Rooibos tea is gaining popularity as a delicious and healthy beverage.
Consumed in southern Africa for centuries, it has become a beloved drink around the world.
It’s a flavorful, caffeine-free alternative to black and green tea.
What’s more, advocates praise rooibos for its potential health benefits, claiming that its antioxidants can protect against cancer, heart disease, and stroke.
However, you may wonder if these benefits are supported by evidence.
This article explores rooibos tea’s health benefits and potential side effects.
What is rooibos tea?
Rooibos tea is also known as red tea or red bush tea.
It is made using leaves from a shrub called Aspalathus linearis, usually grown on the western coast of South Africa.
Rooibos is a herbal tea and is not related to green or black tea.
Traditional rooibos is created by fermenting the leaves, which turns them a red-brown color.
Green rooibos, which is not fermented, is also available. It tends to be more expensive and grassier in flavor than the traditional version of the tea, while also boasting more antioxidants.
Rooibos tea is usually consumed like black tea. Some people add milk and sugar — and rooibos iced tea, espressos, lattes, and cappuccinos have also taken off.
Contrary to some claims, rooibos tea is not a good source of vitamins or minerals — aside from copper and fluoride.
However, it is full of powerful antioxidants, which may offer health benefits.
Summary: Rooibos tea is a traditional beverage made from the leaves of a South African shrub. It is consumed in a similar way to black tea and contains many antioxidants.
1. Rooibos tea is low in tannins and free from caffeine and oxalic acid
Caffeine is a natural stimulant found in both black tea and green tea.
Consuming moderate amounts of caffeine is generally safe.
It may even have some benefits for exercise performance, concentration, and mood.
However, excessive consumption has been linked to heart palpitations, increased anxiety, sleep problems, and headaches.
Therefore, some people choose to avoid or limit caffeine intake.
Because rooibos tea is naturally caffeine-free, it’s an excellent alternative to black or green tea.
Rooibos also has lower tannin levels than regular black or green tea.
Tannins, natural compounds present in green and black tea, interfere with the absorption of certain nutrients, such as iron.
Finally, unlike black tea — and green tea, to a lesser extent — red rooibos contains no oxalic acid.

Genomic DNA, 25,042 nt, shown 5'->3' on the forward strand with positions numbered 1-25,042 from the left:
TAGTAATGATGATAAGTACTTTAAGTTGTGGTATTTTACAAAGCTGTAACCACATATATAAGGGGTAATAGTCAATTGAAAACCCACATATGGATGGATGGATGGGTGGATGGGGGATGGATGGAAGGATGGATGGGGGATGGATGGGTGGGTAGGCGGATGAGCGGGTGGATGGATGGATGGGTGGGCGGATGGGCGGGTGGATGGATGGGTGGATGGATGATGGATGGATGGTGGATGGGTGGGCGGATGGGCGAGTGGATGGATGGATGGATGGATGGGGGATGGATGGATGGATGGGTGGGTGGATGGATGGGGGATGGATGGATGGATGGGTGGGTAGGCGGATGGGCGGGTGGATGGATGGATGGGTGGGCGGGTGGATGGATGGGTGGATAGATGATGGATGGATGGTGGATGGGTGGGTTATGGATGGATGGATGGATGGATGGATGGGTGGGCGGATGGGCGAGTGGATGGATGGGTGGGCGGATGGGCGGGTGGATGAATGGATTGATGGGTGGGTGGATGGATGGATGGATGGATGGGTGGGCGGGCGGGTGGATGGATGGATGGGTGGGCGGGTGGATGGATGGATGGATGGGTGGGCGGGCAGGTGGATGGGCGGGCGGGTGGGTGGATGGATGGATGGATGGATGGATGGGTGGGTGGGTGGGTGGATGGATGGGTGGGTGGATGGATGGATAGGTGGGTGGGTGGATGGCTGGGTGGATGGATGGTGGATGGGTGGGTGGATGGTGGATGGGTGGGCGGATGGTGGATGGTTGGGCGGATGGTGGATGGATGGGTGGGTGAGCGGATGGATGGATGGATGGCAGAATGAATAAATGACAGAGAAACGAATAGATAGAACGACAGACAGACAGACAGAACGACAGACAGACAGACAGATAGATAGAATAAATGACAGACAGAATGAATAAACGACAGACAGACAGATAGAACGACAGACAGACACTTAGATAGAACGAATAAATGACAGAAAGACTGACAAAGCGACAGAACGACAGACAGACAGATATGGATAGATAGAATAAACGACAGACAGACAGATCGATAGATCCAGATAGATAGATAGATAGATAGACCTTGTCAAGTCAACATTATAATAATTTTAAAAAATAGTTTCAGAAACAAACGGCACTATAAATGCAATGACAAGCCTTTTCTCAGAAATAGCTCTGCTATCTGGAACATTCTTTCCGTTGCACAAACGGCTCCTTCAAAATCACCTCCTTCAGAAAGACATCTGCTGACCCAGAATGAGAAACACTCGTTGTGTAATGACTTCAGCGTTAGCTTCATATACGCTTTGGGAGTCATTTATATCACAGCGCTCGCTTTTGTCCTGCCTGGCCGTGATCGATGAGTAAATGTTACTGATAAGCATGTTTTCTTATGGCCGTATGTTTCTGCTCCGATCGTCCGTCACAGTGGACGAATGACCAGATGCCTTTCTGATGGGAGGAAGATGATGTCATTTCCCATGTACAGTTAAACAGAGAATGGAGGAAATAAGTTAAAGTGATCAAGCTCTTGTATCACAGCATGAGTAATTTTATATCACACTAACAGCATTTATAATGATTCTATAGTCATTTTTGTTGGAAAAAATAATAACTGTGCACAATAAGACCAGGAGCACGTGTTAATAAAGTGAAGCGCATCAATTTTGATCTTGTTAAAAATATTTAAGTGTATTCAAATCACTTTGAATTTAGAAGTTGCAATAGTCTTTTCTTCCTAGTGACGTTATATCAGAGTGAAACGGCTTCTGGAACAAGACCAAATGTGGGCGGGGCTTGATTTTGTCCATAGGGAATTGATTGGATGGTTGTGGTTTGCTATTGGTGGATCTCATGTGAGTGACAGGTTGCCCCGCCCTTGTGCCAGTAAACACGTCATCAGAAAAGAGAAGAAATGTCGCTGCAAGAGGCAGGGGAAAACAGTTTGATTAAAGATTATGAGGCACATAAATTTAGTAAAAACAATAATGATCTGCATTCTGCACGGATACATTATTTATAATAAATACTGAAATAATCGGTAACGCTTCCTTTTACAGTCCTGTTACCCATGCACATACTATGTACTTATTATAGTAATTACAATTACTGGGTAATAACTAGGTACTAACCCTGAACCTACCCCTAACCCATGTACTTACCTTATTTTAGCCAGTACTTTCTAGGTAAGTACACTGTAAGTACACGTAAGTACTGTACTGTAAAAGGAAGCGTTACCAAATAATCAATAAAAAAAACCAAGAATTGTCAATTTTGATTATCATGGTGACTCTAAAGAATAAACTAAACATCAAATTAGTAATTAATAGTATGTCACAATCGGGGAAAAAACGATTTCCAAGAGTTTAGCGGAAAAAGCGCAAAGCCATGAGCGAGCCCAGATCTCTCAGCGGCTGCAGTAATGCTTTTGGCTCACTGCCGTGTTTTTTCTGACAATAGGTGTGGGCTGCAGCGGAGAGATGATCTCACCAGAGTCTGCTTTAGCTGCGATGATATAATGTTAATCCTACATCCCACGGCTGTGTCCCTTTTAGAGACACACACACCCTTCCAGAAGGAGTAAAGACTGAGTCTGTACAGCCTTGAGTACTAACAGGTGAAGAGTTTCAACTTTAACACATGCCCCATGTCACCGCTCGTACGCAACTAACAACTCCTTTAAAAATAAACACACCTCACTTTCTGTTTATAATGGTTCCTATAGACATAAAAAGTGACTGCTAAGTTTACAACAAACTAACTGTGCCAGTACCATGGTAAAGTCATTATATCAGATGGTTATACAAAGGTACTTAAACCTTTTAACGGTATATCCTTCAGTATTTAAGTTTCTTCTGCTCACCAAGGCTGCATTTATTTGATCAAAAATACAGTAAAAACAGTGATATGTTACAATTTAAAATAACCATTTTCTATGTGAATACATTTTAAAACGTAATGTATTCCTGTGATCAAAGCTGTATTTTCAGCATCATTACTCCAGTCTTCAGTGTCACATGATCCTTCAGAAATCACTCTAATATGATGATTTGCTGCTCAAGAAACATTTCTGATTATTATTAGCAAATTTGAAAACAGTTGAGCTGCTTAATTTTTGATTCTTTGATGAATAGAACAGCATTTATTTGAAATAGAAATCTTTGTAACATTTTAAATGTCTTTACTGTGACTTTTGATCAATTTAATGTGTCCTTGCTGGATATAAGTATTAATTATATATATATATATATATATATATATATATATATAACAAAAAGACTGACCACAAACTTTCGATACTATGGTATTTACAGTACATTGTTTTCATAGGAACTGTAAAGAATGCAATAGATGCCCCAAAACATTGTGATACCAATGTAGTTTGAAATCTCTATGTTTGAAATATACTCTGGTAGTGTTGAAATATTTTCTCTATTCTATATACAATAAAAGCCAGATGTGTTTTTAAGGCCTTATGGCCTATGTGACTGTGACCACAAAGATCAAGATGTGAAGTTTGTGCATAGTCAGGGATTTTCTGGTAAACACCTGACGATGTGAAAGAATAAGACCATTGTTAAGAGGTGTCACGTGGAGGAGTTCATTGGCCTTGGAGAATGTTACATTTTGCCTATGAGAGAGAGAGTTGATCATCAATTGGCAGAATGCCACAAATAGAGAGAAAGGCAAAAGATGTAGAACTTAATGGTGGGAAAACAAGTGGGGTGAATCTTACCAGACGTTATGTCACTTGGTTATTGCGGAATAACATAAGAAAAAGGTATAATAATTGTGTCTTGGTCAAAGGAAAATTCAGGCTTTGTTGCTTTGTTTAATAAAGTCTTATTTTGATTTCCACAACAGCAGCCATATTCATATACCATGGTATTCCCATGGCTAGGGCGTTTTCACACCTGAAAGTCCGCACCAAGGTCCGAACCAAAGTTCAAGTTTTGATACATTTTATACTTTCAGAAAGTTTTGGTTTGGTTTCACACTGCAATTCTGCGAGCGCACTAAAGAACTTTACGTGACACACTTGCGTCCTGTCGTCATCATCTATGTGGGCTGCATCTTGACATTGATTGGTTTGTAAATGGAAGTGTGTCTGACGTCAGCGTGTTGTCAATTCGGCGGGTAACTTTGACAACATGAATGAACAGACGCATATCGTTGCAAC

Consuming high amounts of oxalic acid can increase your risk of kidney stones, making rooibos a good option for anyone with kidney problems.
Summary: Compared to regular black tea or green tea, rooibos is lower in tannins and free from caffeine and oxalic acid.
2. Rooibos tea is packed with antioxidants
Rooibos is associated with health benefits due to its high levels of health-promoting antioxidants, which include aspalathin and quercetin.
Antioxidants may help protect cells from damage by free radicals.
Over the long term, their effects may reduce your risk of illnesses, such as heart disease and cancer.
There is some evidence that rooibos tea can increase antioxidant levels in your body.
However, any increase documented has been small and doesn’t last long.
In one 15-person study, blood levels of antioxidants increased by 2.9% when participants drank red rooibos and 6.6% when they drank the green variety.
This uptick lasted for five hours after the participants drank 17 ounces (500 ml) of tea made with 750 mg of rooibos leaves.
Another study in 12 healthy men determined that rooibos tea had no significant effects on blood antioxidant levels compared to a placebo.
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This is possible because the antioxidants in rooibos are short-lived or inefficiently absorbed by your body.
Summary: Rooibos tea is full of health-promoting antioxidants. However, these antioxidants may be unstable or inefficiently absorbed by your body.
3. Rooibos tea may boost heart health
Antioxidants in rooibos are linked to a healthier heart.
This may happen in different ways.
First, drinking rooibos tea may have beneficial effects on blood pressure by inhibiting the angiotensin-converting enzyme (ACE).
ACE indirectly increases blood pressure by causing your blood vessels to contract.